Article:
President James Michel's leadership in conservation of island biodiversity and the fight against climate change at a global level has on many occasions been highlighted at major international meetings.
He has been vocal at global summits on climate change, and has lobbied industrialised nations to do more to reach a global climate agreement. In 2016 Seychelles was one of the first 16 countries to ratify the Paris Agreement, after global consensus was reached in 2015.
James Michel co-chaired the Global Island Partnership (GLISPA) which brings together world leaders to promote action on conservation and sustainability of islands. GLISPA was formed following a call by President Michel and the President of Palau, Tommy Remengesau at the Mauritius International Meeting on Small Islands in January 2005 for an international partnership to build bridges between islands, regardless of their size and political status.
It is with GLISPA's support that President Michel established the Sea Level Rise Foundation (SLRF) in Seychelles as a global initiative to bring together resources and expertise to help small island states, large countries with islands and other low-lying areas to adapt to the growing threat of sea level rise.
James Michel created the Seychelles Energy Commission, tasked with promoting and developing renewable energy in Seychelles, including setting up a Seychelles Energy Efficiency and Renewable Energy programme, enabling homeowners to apply for affordable loans to purchase energy efficient household appliances and solar energy panels.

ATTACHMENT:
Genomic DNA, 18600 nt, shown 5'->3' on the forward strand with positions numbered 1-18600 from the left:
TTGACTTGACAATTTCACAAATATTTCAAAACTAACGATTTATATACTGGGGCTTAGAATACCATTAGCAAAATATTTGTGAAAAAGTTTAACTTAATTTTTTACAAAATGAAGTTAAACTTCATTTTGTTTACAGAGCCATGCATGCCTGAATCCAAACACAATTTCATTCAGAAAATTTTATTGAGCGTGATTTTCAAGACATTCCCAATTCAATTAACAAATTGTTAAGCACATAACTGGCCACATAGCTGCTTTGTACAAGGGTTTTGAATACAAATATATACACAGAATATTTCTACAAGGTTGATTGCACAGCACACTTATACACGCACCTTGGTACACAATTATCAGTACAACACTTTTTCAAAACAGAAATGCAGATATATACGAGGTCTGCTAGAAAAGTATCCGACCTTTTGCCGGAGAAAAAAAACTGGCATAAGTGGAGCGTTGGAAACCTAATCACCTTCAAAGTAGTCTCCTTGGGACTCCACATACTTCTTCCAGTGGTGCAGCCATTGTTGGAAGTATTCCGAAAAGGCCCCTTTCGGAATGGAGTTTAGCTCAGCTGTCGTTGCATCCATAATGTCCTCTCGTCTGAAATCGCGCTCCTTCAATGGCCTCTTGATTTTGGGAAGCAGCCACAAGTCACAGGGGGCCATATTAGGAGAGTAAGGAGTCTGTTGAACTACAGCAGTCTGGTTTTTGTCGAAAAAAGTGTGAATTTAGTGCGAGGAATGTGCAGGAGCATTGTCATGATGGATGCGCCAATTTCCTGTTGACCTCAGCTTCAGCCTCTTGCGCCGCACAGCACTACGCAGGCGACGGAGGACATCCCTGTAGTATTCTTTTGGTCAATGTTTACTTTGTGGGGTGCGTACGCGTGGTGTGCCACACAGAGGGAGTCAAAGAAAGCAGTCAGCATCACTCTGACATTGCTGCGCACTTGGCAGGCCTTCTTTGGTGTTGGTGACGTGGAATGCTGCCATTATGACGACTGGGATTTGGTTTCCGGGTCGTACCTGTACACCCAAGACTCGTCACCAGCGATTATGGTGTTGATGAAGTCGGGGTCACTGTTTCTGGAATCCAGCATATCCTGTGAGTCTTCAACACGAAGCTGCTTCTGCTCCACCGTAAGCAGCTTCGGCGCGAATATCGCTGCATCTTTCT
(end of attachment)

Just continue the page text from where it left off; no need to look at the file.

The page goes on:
Mr. Michel laid the groundwork for the MASDAR Wind Energy Project for the creation of the first wind farm in the Seychelles, which was funded by the United Arab Emirates Abu Dhabi Government under the Abu Dhabi Fund.
He promoted the creation and financing of a new solar panel farm, through financing from the International Renewable Energy Agency (IRENA).
Sustainable Development of Small Island Developing States
James Michel has propelled Seychelles on the international scene as an ardent advocate of the cause of small island developing states (SIDS) and their sustainable development.
Sustainable development that reduces the vulnerability of small island states to climate change, food and energy crises remains at the forefront of Michel’s agenda. He is also one of the patrons of the World Sustainable Development Forum (WSDF).
During his presidency, Seychelles was ranked 1st to 3rd highest in Human Development Index in Africa, and also graduated to the status of ‘High-Income’ country within the World Bank classification.
He was responsible for the promulgation of legislation transforming half of Seychelles’ territory into nature reserves – the highest proportion in the world.
At the Third International Conference on Small Island Developing States in Samoa, in 2014, Mr. Michel called for the introduction of a Vulnerability Index which would ensure that small islands states get a ‘fair deal’ within the global development architecture and affordable financing for development projects, considering that SIDS are the most vulnerable to the globalised economy.